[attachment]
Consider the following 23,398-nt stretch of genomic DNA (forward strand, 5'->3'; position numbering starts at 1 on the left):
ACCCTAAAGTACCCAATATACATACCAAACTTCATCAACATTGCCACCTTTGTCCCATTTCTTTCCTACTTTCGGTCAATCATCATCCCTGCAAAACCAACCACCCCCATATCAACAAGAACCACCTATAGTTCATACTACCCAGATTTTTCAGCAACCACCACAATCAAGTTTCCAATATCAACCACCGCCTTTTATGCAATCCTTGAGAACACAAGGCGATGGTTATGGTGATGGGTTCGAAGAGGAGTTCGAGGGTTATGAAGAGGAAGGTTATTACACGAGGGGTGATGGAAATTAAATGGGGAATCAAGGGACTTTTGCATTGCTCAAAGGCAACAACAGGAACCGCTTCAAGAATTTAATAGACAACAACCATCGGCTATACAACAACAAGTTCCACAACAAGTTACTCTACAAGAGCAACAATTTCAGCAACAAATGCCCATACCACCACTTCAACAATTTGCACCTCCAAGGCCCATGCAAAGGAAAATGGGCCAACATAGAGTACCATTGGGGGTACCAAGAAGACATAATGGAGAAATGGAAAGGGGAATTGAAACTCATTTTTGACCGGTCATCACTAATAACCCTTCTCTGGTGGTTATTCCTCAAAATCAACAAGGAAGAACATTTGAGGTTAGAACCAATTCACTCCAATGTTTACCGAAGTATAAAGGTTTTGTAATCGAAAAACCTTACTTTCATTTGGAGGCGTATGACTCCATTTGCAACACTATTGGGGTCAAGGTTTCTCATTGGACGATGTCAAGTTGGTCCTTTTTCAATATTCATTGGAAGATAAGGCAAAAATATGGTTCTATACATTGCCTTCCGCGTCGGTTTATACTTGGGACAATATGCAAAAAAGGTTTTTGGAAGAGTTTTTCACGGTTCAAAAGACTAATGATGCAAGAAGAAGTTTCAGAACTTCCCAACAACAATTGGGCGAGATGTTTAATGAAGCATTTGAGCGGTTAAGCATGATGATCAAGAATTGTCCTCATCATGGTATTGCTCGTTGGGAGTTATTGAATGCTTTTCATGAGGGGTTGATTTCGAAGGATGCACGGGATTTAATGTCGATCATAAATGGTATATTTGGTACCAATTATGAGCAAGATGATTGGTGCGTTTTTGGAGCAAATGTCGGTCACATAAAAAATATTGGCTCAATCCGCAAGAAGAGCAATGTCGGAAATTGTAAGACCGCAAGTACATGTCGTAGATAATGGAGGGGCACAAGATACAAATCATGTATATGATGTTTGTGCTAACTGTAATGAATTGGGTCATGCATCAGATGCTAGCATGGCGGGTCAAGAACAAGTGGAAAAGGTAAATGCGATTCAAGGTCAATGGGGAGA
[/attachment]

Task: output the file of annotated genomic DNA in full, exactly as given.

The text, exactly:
Consider the following 23,398-nt stretch of genomic DNA (forward strand, 5'->3'; position numbering starts at 1 on the left):
ACCCTAAAGTACCCAATATACATACCAAACTTCATCAACATTGCCACCTTTGTCCCATTTCTTTCCTACTTTCGGTCAATCATCATCCCTGCAAAACCAACCACCCCCATATCAACAAGAACCACCTATAGTTCATACTACCCAGATTTTTCAGCAACCACCACAATCAAGTTTCCAATATCAACCACCGCCTTTTATGCAATCCTTGAGAACACAAGGCGATGGTTATGGTGATGGGTTCGAAGAGGAGTTCGAGGGTTATGAAGAGGAAGGTTATTACACGAGGGGTGATGGAAATTAAATGGGGAATCAAGGGACTTTTGCATTGCTCAAAGGCAACAACAGGAACCGCTTCAAGAATTTAATAGACAACAACCATCGGCTATACAACAACAAGTTCCACAACAAGTTACTCTACAAGAGCAACAATTTCAGCAACAAATGCCCATACCACCACTTCAACAATTTGCACCTCCAAGGCCCATGCAAAGGAAAATGGGCCAACATAGAGTACCATTGGGGGTACCAAGAAGACATAATGGAGAAATGGAAAGGGGAATTGAAACTCATTTTTGACCGGTCATCACTAATAACCCTTCTCTGGTGGTTATTCCTCAAAATCAACAAGGAAGAACATTTGAGGTTAGAACCAATTCACTCCAATGTTTACCGAAGTATAAAGGTTTTGTAATCGAAAAACCTTACTTTCATTTGGAGGCGTATGACTCCATTTGCAACACTATTGGGGTCAAGGTTTCTCATTGGACGATGTCAAGTTGGTCCTTTTTCAATATTCATTGGAAGATAAGGCAAAAATATGGTTCTATACATTGCCTTCCGCGTCGGTTTATACTTGGGACAATATGCAAAAAAGGTTTTTGGAAGAGTTTTTCACGGTTCAAAAGACTAATGATGCAAGAAGAAGTTTCAGAACTTCCCAACAACAATTGGGCGAGATGTTTAATGAAGCATTTGAGCGGTTAAGCATGATGATCAAGAATTGTCCTCATCATGGTATTGCTCGTTGGGAGTTATTGAATGCTTTTCATGAGGGGTTGATTTCGAAGGATGCACGGGATTTAATGTCGATCATAAATGGTATATTTGGTACCAATTATGAGCAAGATGATTGGTGCGTTTTTGGAGCAAATGTCGGTCACATAAAAAATATTGGCTCAATCCGCAAGAAGAGCAATGTCGGAAATTGTAAGACCGCAAGTACATGTCGTAGATAATGGAGGGGCACAAGATACAAATCATGTATATGATGTTTGTGCTAACTGTAATGAATTGGGTCATGCATCAGATGCTAGCATGGCGGGTCAAGAACAAGTGGAAAAGGTAAATGCGATTCAAGGTCAATGGGGAGA